In the Hodgson Seminar Room (2nd floor, room 200) OR in Auditorium, depending on availability.
All films start at 3 PM Films may change without notice due to circumstances beyond our control.
Please note: Many of these documentary films are available for loan through the McGill Library system (Redpath Library downtown and/or Macdonald campus) or through the FREE download on the KANOPY website.
October 2: Oceans (France, 2011): Shot over four years, reveals inspiring and challenging footage of extinct or endangered marine species around the world.
October 9: Museum CLOSED
October 16: Egypt : quest for eternity [National Geographic Society]. Mysteries of Egypt transports audiences to a distant time and place where the Nile River Valley cuts an emerald swath through the desert sands. With its dedicated team of scientists, Mysteries of Egypt explores the magnificent architectural feats, awe-inspiring legends, and amazing history of the ancient Egyptian civilization. Float down the lush Nile and soar over the Valley of the Kings to explore the latest discoveries and uncover many of the mysteries that surround these ancient peoples.
October 23: Deux frères. Un film dramatique franco-britannique de Jean-Jacques Annaud, sorti en 2004, avec Guy Pearce et Freddie Highmore dans les rôles principaux.
October 30: People of a Feather (Joe Heath, 2011) sheds light on the survival of a specific Inuit population, the Sanikiluaq community living around the Belcher Islands in Hudson Bay, who have depended on the eider duck for warmth and food for centuries.
November 6: Kingdom of the Seahorse (NOVA, 2003): Seahorses' extraordinary looks and surprising behavior have earned them a mythic stature, one that now puts them in peril. Dive with Amanda Vincent, the world's leading seahorse biologist, in Australia and the Phillipines as she explores the secret lives of these extraordinary fish, and launches innovative efforts to help them thrive once again.
November 13: The Human Body (National Geographic, 2013). This film shows what a normal human body experiences in a single day of life. It shows the complexity of some actions and the simplicity of others, and how our bodies perfectly perform each. “The Human Body” is one of the best National Geographic documentaries of all time.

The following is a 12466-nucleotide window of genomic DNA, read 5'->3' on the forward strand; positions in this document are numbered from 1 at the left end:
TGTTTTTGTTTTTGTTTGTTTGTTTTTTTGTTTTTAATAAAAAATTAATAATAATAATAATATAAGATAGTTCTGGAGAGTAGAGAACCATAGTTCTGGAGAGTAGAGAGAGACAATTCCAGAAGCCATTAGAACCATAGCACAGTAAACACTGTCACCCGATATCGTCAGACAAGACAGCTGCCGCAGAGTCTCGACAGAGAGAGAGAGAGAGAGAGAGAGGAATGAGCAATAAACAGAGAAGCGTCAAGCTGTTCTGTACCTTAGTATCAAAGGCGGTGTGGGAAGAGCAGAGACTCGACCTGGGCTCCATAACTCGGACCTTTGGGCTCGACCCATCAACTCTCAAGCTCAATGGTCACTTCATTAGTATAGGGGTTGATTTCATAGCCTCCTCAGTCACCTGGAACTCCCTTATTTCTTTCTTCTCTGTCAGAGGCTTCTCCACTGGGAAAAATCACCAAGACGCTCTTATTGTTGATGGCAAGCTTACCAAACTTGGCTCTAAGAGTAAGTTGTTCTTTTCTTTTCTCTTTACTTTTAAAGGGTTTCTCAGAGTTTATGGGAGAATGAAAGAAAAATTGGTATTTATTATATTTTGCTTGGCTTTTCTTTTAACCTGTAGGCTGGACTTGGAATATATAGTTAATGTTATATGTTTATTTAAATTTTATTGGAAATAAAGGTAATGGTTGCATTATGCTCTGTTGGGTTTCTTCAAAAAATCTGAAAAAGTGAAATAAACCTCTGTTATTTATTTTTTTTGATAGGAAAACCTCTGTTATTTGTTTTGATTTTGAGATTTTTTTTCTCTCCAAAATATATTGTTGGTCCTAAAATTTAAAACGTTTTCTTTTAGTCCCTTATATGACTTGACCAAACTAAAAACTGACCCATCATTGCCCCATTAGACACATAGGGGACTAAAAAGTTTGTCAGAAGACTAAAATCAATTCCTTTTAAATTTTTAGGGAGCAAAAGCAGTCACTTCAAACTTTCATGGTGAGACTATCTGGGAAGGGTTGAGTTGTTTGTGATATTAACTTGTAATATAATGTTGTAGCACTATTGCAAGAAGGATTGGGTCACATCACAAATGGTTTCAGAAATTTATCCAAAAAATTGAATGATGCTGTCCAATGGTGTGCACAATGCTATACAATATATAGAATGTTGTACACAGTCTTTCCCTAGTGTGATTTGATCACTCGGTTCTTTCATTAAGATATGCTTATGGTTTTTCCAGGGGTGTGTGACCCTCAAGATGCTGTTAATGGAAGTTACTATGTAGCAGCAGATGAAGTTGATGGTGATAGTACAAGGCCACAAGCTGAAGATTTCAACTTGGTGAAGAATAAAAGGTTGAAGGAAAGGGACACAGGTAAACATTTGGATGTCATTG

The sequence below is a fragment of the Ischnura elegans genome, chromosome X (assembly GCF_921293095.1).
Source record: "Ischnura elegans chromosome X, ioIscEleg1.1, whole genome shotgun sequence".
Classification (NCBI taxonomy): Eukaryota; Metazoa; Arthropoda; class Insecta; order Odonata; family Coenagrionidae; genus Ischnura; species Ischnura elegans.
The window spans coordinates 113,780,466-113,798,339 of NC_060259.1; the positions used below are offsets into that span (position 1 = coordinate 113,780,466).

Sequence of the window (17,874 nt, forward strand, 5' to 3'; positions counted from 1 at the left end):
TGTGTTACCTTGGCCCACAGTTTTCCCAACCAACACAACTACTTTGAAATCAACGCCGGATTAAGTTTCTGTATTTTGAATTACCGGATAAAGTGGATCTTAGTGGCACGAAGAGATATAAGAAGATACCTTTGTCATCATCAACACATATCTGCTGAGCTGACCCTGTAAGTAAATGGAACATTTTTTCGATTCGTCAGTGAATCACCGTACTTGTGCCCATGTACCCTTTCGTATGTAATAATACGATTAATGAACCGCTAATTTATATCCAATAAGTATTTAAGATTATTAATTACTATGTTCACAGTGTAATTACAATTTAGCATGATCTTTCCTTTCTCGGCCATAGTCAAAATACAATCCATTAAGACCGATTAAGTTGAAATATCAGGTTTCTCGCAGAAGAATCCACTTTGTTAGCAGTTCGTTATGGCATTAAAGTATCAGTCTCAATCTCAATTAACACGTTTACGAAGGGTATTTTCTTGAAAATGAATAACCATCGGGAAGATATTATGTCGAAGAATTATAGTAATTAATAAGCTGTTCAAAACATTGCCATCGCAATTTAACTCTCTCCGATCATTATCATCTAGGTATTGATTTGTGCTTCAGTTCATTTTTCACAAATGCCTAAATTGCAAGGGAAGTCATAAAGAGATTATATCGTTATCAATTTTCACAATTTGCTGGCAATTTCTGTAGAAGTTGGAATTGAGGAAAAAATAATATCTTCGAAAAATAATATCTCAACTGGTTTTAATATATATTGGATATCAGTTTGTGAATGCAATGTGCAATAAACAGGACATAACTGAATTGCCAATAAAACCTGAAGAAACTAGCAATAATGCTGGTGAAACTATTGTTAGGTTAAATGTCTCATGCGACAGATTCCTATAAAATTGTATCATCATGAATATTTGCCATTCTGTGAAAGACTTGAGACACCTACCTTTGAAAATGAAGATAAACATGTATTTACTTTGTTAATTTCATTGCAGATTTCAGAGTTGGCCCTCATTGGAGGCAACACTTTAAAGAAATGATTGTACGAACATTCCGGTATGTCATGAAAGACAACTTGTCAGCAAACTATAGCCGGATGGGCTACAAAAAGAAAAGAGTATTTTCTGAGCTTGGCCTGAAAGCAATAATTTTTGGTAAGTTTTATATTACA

November 20: Shackleton's Antarctic Adventure (NOVA, 2001). This film tells the extraordinary true story of polar explorer Sir Ernest Shackleton's ill-fated 1914-1916 British Imperial Trans-Antarctic Expedition. While never accomplishing its goal of the first crossing of the Antarctic continent, this expedition has become a larger-than-life testament to heroism and human endurance, with all 28 men surviving two years in the barren, frigid Antarctic when their ship was caught in pack ice and eventually crushed. The film is a co-production of White Mountain Films and NOVA/WGBH Boston.
November 27: The Wildest Dream (National Geographic, 2010) This recently released documentary tells the stories of the first men to ever attempt to climb Mt. Everest, and the climber who found their remains 75 years later. The film shows the obsession and ambition of those obsessed with surmounting the famous and deadly mountain.
December 4: Grand Canyon: The Hidden Secrets (National Geographic). This documentary takes watchers deep into one of the world’s greatest natural creations. Viewers are able to travel to the depths of the Canyon and learn the secrets of its formation.
December 11: The Gleaners and I (Agnes Varda, 2001). In this documentary director Agnès Varda deals with the issue of wealth and poverty in modern day France by exploring the world of gleaners and pickers. Gleaners are individuals who search farmers' fields for produce the mechanical harvesting equipment may have left behind. In potato fields, the poor collect what potatoes can be found but also from crops that are rejected because of minor damage or size. In urban areas gleaners will pick through garbage cans to collect whatever food items have been thrown by supermarkets. The focus is that in a land of plenty, there is a great of waste while many are left wanting.
December 18: The Sacred Science (2011)
The Sacred Science is a groundbreaking documentary that captures an unprecedented glimpse into the ancient healing practices of the Amazon rainforest’s medicine men, or shamans, whose unique knowledge of indigenous plants and rituals is threatened by deforestation, modernization and ecotourism.